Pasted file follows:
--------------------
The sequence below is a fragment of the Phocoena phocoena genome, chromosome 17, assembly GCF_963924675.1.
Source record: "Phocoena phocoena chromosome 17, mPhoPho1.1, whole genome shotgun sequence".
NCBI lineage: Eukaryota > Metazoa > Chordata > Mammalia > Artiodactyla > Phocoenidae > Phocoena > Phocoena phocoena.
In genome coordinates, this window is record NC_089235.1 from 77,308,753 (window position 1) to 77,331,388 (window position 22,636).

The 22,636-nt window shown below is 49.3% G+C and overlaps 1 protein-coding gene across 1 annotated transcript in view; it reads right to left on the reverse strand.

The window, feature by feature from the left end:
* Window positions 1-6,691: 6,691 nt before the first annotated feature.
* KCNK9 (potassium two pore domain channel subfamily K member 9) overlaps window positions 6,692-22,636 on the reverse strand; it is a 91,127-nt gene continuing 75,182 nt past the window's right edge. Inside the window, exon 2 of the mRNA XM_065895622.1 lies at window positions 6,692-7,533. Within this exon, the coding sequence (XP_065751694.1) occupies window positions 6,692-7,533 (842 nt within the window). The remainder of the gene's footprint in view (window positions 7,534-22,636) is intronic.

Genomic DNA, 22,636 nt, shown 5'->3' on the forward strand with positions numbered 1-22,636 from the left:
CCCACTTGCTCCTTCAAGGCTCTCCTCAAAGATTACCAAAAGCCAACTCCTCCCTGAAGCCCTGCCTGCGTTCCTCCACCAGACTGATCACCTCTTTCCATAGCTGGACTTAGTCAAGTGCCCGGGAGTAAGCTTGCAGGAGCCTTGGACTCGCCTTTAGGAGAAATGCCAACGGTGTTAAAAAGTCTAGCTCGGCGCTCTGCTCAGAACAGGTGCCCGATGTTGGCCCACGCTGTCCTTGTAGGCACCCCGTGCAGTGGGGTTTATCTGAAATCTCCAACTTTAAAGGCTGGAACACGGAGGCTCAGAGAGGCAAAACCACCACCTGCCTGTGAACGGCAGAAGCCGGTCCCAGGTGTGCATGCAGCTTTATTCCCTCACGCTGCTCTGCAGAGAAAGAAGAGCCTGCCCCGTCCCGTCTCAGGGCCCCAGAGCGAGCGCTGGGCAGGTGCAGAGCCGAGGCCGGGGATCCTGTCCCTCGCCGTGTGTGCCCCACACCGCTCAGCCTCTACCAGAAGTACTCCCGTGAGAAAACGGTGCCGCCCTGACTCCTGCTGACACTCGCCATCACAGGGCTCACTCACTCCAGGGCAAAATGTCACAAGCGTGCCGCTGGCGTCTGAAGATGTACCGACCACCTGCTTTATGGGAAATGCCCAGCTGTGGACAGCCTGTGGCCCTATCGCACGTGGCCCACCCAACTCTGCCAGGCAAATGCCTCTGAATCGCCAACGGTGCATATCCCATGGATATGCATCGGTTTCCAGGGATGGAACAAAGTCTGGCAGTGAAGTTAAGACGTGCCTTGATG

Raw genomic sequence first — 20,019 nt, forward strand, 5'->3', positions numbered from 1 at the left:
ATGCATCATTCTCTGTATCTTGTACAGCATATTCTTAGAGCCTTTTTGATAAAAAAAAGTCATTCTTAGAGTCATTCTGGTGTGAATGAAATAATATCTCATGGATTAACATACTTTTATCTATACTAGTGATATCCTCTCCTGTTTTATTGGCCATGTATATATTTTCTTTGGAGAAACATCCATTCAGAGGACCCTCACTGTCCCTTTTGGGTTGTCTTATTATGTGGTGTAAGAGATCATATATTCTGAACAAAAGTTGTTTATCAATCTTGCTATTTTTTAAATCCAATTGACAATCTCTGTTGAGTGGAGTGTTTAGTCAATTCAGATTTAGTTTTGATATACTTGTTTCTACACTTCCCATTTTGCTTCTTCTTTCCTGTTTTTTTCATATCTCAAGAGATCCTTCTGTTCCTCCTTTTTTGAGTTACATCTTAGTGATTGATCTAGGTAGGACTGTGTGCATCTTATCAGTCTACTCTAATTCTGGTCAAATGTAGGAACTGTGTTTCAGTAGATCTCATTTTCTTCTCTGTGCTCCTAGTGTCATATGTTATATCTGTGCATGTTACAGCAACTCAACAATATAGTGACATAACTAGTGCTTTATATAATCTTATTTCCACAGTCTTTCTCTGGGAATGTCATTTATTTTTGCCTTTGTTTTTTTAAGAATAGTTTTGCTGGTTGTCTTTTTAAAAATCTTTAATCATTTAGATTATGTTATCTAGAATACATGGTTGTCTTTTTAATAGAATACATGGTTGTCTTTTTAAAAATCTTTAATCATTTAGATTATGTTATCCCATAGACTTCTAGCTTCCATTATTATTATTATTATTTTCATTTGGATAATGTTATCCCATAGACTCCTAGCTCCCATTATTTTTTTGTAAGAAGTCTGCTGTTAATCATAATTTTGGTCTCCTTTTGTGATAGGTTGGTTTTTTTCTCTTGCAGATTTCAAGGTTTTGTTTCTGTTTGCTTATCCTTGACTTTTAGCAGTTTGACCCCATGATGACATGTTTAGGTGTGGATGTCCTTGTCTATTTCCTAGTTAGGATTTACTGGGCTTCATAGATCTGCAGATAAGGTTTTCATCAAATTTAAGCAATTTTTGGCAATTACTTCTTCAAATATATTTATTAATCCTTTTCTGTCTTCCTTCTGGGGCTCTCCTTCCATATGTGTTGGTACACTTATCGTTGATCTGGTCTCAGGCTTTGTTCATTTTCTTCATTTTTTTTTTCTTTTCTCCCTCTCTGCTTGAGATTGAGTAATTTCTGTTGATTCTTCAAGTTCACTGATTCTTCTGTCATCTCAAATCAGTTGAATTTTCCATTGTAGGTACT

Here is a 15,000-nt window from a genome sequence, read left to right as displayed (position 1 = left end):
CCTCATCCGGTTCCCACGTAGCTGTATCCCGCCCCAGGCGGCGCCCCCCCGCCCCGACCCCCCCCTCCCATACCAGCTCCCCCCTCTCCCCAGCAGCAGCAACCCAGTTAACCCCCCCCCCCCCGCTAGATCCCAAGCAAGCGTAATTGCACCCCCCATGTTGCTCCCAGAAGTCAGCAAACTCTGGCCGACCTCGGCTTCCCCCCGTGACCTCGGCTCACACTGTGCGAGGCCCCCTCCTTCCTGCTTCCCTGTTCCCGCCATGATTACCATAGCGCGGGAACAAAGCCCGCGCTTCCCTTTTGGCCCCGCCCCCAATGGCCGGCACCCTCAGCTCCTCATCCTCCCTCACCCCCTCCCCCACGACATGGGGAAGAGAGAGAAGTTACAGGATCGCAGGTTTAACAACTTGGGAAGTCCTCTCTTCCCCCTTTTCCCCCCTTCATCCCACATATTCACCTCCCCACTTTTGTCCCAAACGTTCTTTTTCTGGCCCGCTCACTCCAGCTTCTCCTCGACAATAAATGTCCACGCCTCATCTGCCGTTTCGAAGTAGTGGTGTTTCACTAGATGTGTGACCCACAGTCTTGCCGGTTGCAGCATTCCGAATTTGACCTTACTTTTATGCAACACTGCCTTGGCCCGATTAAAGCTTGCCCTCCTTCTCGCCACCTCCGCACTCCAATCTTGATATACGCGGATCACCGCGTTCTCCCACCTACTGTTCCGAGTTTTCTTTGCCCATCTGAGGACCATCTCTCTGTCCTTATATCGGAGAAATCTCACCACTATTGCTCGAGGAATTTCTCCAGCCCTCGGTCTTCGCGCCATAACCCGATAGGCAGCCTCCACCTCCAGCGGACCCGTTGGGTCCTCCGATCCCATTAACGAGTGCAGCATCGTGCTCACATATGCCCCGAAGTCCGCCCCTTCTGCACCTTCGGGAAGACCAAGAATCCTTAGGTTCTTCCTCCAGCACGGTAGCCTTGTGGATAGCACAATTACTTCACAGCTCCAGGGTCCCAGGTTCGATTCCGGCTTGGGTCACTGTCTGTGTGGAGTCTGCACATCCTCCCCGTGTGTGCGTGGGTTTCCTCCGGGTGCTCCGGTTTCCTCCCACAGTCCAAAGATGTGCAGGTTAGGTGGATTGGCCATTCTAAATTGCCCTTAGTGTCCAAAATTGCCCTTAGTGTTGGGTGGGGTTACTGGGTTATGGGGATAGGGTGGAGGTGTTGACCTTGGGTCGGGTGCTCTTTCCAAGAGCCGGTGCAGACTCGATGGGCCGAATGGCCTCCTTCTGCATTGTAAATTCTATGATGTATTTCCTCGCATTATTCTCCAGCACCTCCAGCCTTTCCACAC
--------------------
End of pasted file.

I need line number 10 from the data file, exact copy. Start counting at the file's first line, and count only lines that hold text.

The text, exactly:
CCCACTTGCTCCTTCAAGGCTCTCCTCAAAGATTACCAAAAGCCAACTCCTCCCTGAAGCCCTGCCTGCGTTCCTCCACCAGACTGATCACCTCTTTCCATAGCTGGACTTAGTCAAGTGCCCGGGAGTAAGCTTGCAGGAGCCTTGGACTCGCCTTTAGGAGAAATGCCAACGGTGTTAAAAAGTCTAGCTCGGCGCTCTGCTCAGAACAGGTGCCCGATGTTGGCCCACGCTGTCCTTGTAGGCACCCCGTGCAGTGGGGTTTATCTGAAATCTCCAACTTTAAAGGCTGGAACACGGAGGCTCAGAGAGGCAAAACCACCACCTGCCTGTGAACGGCAGAAGCCGGTCCCAGGTGTGCATGCAGCTTTATTCCCTCACGCTGCTCTGCAGAGAAAGAAGAGCCTGCCCCGTCCCGTCTCAGGGCCCCAGAGCGAGCGCTGGGCAGGTGCAGAGCCGAGGCCGGGGATCCTGTCCCTCGCCGTGTGTGCCCCACACCGCTCAGCCTCTACCAGAAGTACTCCCGTGAGAAAACGGTGCCGCCCTGACTCCTGCTGACACTCGCCATCACAGGGCTCACTCACTCCAGGGCAAAATGTCACAAGCGTGCCGCTGGCGTCTGAAGATGTACCGACCACCTGCTTTATGGGAAATGCCCAGCTGTGGACAGCCTGTGGCCCTATCGCACGTGGCCCACCCAACTCTGCCAGGCAAATGCCTCTGAATCGCCAACGGTGCATATCCCATGGATATGCATCGGTTTCCAGGGATGGAACAAAGTCTGGCAGTGAAGTTAAGACGTGCCTTGATG